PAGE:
14. Virtue

Lesson powerpoint here

  1. Knights.
  • Ask pupils to think of the idea/role of a knight (perhaps think about the knights of King Arthur’s round table). Ask them to describe the various virtues/character traits of a knight. There is a list of virtue words on the lesson powerpoint.
  • Ask pupils if they can explain what a virtue is. If they struggle, Jonathan Lear’s definition is on the slides.

The organisation of desire which enables man to live a truly happy life Aristotle calls virtue. Remember, a virtue for the ancient Greeks was an excellence. So the virtues, for Aristotle, are states of the soul which enable a person to live an excellent life: to fulfil his function to the fullest extent. The virtues are stable states of the soul which enable a person to make the right decision about how to act in the circumstances and which motivate him so to act. It is these stable states of the soul which we think of as constituting a person’s character.’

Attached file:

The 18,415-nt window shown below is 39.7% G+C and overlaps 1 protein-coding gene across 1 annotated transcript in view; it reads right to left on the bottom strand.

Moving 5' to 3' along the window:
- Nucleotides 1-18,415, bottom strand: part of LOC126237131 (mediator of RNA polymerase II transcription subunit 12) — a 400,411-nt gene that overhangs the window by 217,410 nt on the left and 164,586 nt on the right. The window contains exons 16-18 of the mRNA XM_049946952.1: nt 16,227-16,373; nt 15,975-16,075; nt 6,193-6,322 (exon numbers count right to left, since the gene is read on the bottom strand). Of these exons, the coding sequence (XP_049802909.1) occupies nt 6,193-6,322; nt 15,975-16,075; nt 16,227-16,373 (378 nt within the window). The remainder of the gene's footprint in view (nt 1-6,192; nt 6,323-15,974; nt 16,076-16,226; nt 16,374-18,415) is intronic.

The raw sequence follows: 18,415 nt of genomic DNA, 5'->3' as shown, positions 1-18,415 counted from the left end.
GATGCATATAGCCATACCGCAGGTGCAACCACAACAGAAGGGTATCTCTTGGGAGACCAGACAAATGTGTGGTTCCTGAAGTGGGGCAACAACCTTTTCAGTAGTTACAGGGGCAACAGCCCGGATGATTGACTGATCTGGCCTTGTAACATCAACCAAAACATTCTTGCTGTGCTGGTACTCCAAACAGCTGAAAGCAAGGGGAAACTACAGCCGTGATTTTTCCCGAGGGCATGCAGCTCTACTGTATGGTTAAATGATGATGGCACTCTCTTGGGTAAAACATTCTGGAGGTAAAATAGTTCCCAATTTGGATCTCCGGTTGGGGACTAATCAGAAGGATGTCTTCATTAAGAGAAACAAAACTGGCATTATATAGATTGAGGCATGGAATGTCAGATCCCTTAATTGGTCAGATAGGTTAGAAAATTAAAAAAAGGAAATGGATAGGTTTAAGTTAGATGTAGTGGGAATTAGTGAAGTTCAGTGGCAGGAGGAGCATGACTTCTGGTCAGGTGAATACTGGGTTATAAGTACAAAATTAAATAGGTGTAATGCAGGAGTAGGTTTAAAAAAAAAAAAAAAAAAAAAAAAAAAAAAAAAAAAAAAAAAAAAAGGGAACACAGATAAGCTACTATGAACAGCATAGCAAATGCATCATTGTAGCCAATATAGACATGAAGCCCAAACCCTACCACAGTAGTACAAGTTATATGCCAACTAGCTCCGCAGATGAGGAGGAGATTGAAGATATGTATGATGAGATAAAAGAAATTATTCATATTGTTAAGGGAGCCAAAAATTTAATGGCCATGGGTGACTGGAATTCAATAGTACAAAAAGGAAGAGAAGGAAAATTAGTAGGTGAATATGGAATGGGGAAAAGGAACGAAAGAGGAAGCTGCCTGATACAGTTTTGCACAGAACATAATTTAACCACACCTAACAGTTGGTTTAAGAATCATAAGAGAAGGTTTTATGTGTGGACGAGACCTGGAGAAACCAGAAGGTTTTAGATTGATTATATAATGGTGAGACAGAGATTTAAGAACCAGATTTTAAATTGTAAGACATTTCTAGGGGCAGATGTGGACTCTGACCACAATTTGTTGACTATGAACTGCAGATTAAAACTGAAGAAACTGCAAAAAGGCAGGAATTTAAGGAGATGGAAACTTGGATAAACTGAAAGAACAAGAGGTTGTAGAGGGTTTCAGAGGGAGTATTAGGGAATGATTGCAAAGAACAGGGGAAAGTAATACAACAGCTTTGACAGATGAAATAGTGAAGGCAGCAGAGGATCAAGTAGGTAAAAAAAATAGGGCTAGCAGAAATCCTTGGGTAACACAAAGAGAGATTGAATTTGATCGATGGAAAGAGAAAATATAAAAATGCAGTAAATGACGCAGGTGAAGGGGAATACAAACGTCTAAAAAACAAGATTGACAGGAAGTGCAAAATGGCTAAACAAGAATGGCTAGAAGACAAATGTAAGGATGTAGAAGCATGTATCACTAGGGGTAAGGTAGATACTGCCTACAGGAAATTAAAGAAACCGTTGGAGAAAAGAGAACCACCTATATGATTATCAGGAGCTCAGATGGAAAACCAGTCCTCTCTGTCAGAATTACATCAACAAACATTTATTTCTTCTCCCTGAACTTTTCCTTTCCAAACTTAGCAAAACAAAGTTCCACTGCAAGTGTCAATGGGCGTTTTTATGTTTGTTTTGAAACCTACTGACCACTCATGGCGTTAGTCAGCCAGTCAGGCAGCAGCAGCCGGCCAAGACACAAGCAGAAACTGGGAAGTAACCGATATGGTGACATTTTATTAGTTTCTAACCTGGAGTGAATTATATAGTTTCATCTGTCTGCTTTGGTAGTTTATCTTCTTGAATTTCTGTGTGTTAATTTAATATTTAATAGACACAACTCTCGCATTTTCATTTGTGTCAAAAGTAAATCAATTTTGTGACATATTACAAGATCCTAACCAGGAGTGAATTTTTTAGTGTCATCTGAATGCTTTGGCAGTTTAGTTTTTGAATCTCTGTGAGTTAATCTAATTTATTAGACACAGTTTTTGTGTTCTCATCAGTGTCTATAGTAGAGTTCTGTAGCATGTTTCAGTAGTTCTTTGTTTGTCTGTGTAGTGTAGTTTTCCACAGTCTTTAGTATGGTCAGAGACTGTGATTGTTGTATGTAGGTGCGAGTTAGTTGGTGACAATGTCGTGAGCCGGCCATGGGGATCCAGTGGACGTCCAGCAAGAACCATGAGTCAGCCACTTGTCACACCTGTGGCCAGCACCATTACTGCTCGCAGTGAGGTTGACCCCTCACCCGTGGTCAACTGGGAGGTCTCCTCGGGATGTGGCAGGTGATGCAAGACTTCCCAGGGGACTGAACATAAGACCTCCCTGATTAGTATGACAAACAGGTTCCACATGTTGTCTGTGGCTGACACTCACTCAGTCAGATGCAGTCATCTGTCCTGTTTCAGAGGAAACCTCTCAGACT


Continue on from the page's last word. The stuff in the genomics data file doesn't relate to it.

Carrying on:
• The main elements of virtue are self-control; the ability to overcome desire/feeling and the ability to provide reasons for our actions which explain why they are good. They should also be a stable part of our character e.g. an honest person habitually tells the truth.
  1. A case study in knightly vice.
  • Give pupils the article from The Week about Sir Philip Green.
  • Assuming the journalist is correct, is the behaviour of Sir Philip becoming of a knight of the realm? Why? Does he display any virtues? Does he display self-control? Are his actions in the service of the good?
  1. The reveal.
  • Share the caterpillar process with the pupils and explain to them that the previous 13 lessons have been an attempt to help them learn the 5 steps of the process.
  • Ask pupils to imagine someone giving a speech about them on their 50th birthday. All of their friends are there and it is their dearest friend giving the speech. What virtues would they like their friend to highlight about them and how far along the road of establishing those virtues as ‘stable states of the soul’ do the pupils think they are? Assuming there will be some ‘banter’ in the speech, which vices do they think their friend will joke about?